Mount Glorious is about 40 km north west of Brisbane. It's a nice, scenic drive to get there - a few winding roads so you will need to drive with a little care. The road there passes through the nice (but sometimes busy!) little town of Samford. Samford is worthy of a visit in its own right, but for today, we will just be passing through. At the right time of year the scenery along the drive is truly magnificent! As is the case with a lot of the home businesses in these small mountain villages, Phoenix Gardens is tucked away along a narrow road. There is not too much room to manoeuvre around the area, but in saying that, there is not too much traffic to contend with in any case! As requested, we parked at the bottom of the driveway and walked up - this is so those with limited mobility have first access to the limited parking at the top of the driveway. The driveway itself is a little challenging to push a pram up - it's gravel and a good 100 meters up the hill (and quite steep in places!), so if you have a pram it may be an idea to leave it in the car, or drop off at the top of the drive before parking down the hill and returning.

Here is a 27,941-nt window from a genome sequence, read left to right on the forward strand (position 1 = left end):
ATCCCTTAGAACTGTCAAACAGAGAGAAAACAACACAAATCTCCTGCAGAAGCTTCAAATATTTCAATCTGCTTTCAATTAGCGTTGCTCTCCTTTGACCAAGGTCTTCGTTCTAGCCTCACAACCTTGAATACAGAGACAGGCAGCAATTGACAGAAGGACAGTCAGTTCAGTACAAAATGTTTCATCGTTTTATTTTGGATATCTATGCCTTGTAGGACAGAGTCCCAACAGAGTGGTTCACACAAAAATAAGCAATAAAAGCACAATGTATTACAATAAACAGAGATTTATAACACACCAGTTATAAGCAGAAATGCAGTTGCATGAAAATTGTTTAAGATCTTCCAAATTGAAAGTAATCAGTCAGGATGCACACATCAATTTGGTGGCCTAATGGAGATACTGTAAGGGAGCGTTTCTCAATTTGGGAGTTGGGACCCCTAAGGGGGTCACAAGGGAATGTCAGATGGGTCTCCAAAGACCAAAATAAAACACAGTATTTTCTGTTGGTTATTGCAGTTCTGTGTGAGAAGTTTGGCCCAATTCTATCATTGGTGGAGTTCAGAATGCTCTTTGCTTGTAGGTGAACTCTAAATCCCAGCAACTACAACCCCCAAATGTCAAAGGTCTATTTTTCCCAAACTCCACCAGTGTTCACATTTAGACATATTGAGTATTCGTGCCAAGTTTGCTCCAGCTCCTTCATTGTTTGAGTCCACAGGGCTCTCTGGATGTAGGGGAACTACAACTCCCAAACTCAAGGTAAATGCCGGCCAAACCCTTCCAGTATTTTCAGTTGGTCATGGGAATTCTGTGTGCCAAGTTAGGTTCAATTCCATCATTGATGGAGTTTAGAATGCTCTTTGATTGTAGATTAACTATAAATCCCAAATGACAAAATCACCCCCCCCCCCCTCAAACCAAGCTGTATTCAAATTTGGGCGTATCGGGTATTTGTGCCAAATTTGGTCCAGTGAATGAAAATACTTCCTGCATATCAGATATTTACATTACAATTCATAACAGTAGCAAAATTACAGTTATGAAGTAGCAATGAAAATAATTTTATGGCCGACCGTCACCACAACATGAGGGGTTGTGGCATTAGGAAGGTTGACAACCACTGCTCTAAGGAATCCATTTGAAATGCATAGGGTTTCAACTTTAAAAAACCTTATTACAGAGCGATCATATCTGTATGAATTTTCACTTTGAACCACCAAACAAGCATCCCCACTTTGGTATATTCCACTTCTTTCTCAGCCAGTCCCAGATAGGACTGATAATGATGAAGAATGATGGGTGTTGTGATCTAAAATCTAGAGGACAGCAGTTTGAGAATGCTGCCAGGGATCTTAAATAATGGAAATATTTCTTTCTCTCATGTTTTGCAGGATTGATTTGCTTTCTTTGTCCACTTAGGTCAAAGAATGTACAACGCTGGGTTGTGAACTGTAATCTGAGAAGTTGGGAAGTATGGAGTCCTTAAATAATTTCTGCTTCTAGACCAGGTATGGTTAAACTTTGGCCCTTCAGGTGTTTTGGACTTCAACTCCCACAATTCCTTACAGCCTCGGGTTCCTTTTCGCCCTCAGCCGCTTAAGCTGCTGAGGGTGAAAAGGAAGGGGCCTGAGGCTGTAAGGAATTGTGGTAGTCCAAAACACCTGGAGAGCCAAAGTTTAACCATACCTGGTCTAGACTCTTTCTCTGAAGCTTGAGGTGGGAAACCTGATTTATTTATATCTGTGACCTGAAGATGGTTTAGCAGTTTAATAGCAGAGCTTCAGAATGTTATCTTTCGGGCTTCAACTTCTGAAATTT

At the top of the driveway there is a small shop front (part of the owners' house), and some tables and chairs that you can use to recover from the walk up if you need. The sculpture garden is essentially a number of beautiful sculptures spread throughout a well maintained rainforest garden. How the owners maintain this we have no idea - we struggle to keep our tiny garden maintained, but this is on another level! A lot of it looks just as you would imagine a rainforest to look like, however the access around is so easy there must be a lot of work going into keeping the forest floor clean and clear. The sculptures are well placed - some are seem a bit hidden while some seem to lead the way, but they all tell a story and they are all impressive!
The setting of Phoenix Gallery is really pretty and hilly rainforest, which makes it a little challenging to navigate. We didn't mind however, as it just made us wander around and explore, rather than focus on a specific route. For this reason, we were able to take our time and enjoy everything on offer. There was a little backtracking here and there, and I’m sure that we did walk around in circles a few times, but that didn't matter. The kids were not too phased by this either - they were excited about searching for the sculptures that were hidden throughout the gardens. There are well defined and maintained gravel paths everywhere which makes getting around quite easy, however it should be noted that the gardens are not really that suited for prams or wheelchairs.